This body needs to be properly resourced – it cannot be like the Child Protection in Sport Unit, which the Whyte Review indicates failed to provide the necessary external oversight of British Gymnastics, and indeed did more harm than good, as the consistently positive ratings the CPSU gave BG false comfort that there were no significant safeguarding problems; Anne Whyte QC explains that the CPSU did not in reality have any capacity to conduct any sort of audit, instead relying on BG to “mark its own safeguarding homework”.  
There needs to be a requirement of mandatory reporting to the new independent regulator so that the prevalence of cases and any repeat patterns or clusters can be identified.
It is also time to bring in registration of coaches.  I understand that an argument against compulsory coach licensing is that it will deter volunteer coaches, such as parents, who currently represent a significant subset of the general coaching population.  However, this does not apply to the higher levels of coaching qualification which are held by professionals who make their living out of sports coaching.  Surely, the introduction of a licensing scheme could be introduced first to cover these individuals and then expanded as the requirement to hold a coach licence becomes standard and accepted practice.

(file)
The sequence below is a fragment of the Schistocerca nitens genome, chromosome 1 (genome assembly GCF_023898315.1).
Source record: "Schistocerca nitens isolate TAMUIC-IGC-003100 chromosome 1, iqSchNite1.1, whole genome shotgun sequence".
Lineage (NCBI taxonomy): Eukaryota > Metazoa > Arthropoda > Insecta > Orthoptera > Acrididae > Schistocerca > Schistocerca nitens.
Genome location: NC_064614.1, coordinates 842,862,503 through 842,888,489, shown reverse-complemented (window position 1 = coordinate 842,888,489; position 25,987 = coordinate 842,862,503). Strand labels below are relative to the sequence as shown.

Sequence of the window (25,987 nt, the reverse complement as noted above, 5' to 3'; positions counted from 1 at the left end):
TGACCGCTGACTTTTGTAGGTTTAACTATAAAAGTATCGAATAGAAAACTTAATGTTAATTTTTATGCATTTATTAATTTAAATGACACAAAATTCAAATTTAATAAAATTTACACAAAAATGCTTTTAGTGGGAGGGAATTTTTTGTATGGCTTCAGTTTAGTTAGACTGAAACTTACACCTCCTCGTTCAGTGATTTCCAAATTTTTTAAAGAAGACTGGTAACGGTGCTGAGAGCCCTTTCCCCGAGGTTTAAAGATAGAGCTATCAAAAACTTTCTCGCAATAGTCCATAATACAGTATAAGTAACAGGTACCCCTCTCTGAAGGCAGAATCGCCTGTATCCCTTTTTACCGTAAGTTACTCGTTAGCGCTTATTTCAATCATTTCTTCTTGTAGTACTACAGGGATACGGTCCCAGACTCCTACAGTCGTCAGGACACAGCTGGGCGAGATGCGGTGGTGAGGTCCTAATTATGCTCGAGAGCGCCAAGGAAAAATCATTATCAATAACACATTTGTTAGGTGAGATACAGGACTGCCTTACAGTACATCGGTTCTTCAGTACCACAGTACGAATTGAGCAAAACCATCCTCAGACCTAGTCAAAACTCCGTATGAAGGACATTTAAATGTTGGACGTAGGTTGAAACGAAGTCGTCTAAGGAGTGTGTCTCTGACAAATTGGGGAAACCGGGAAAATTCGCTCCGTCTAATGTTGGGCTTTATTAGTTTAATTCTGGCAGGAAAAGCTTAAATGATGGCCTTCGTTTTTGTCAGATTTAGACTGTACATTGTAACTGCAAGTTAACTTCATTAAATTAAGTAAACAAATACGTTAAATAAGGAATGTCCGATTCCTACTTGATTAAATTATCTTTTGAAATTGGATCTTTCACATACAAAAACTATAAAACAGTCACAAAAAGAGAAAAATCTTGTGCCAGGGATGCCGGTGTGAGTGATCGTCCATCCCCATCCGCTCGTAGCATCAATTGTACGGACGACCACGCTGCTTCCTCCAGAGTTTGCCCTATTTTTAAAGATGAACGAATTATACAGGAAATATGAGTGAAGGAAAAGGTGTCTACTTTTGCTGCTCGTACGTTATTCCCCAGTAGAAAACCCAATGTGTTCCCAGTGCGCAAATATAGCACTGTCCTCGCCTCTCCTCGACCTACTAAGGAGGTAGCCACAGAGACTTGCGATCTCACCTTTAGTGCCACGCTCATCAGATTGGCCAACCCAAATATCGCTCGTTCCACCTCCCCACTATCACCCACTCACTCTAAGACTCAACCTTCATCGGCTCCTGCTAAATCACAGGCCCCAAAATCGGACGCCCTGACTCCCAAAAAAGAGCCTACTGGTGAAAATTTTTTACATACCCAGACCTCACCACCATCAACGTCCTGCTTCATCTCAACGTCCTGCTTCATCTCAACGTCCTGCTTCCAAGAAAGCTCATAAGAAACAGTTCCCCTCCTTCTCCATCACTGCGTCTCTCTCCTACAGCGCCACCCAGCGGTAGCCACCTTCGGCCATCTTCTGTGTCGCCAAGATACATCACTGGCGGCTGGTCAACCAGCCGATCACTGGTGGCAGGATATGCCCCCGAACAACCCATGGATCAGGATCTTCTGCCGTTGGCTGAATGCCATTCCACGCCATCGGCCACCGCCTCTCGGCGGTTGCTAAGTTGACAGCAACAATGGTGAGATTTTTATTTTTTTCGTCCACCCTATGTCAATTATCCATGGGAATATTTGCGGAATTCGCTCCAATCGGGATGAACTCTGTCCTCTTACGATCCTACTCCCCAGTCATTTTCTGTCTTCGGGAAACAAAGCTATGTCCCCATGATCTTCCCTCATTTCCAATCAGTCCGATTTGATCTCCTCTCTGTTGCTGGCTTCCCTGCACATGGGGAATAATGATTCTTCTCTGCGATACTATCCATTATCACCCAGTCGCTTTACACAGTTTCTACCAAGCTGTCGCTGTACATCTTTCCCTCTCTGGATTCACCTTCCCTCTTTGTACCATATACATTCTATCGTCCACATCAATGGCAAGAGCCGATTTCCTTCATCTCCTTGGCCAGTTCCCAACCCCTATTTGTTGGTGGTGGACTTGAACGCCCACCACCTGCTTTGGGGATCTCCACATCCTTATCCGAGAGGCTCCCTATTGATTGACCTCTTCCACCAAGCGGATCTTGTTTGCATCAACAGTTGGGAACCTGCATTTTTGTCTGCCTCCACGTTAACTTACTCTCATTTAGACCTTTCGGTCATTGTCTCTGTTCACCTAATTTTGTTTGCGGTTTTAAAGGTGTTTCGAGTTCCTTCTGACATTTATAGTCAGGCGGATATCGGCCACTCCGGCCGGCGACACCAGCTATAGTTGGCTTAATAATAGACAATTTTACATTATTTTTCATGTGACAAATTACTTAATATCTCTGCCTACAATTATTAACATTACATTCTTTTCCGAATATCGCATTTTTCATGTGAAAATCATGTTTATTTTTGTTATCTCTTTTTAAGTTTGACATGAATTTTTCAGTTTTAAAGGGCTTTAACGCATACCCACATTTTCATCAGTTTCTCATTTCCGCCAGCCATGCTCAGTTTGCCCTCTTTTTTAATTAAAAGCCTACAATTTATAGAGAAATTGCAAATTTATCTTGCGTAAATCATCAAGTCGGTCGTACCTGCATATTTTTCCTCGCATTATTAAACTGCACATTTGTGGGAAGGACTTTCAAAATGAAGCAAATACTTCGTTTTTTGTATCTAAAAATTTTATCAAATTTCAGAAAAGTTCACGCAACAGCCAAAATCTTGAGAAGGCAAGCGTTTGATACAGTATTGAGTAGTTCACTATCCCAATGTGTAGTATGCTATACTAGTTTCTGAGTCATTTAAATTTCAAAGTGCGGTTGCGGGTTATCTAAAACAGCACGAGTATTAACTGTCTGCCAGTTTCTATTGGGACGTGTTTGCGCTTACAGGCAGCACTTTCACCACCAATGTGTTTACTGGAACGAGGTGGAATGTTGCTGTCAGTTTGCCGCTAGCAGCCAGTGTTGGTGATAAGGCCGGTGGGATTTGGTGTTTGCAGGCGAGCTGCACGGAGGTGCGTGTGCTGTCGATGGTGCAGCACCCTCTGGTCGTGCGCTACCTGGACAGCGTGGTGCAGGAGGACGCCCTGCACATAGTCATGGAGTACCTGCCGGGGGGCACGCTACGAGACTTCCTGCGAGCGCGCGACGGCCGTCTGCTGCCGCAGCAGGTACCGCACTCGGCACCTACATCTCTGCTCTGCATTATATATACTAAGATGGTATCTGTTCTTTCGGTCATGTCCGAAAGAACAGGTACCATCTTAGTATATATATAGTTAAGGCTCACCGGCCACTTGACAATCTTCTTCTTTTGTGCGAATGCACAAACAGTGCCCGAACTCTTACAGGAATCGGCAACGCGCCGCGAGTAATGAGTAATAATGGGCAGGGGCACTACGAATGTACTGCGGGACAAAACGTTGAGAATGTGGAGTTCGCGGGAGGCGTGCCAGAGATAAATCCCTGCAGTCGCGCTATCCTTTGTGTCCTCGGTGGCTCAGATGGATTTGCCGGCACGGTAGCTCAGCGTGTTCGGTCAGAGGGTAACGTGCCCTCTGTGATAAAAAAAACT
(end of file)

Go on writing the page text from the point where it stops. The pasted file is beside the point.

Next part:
We also should question the practice, which appears to be normalised for performance athletes in such “early participation” sports as gymnastics and figure-skating, of children being removed from schools because of training pressures.
Figure skating has since raised the age limit for elite senior competitions to 17 years old and there are real questions to be asked of sports that enable children under the age of 18 years old to compete as senior competitors.  This is especially the case for sports such as Gymnastics that have differential age limits for the women’s sport (currently 16 years old) and for males (18 years old).
I am concerned that this reflects an underlying subjective preference for “aesthetic’ standards based on pre-pubescent female bodies. This will only ensure that the pressure to adopt damaging practices, such as excessive weight management, remains baked into such sports.  All of us who enjoy such sports have a responsibility to reflect on what we are seeing, so that we definitively move beyond the era of “Little Girls in Pretty Boxes”*.  We need to listen to the stories coming from athletes and former athletes of how they have been affected, sometimes long-term, to ensure that sporting success is not built on physical and emotional traumatisation.
*Little Girls in Pretty Boxes: The Making and Breaking of Elite Gymnasts and Figure Skaters (Joan Ryan) published 1995

Alison Millar
Abuse claims Human rights

Alison Millar

Alison Millar works in the human rights department at Leigh Day, where she is the head of abuse claims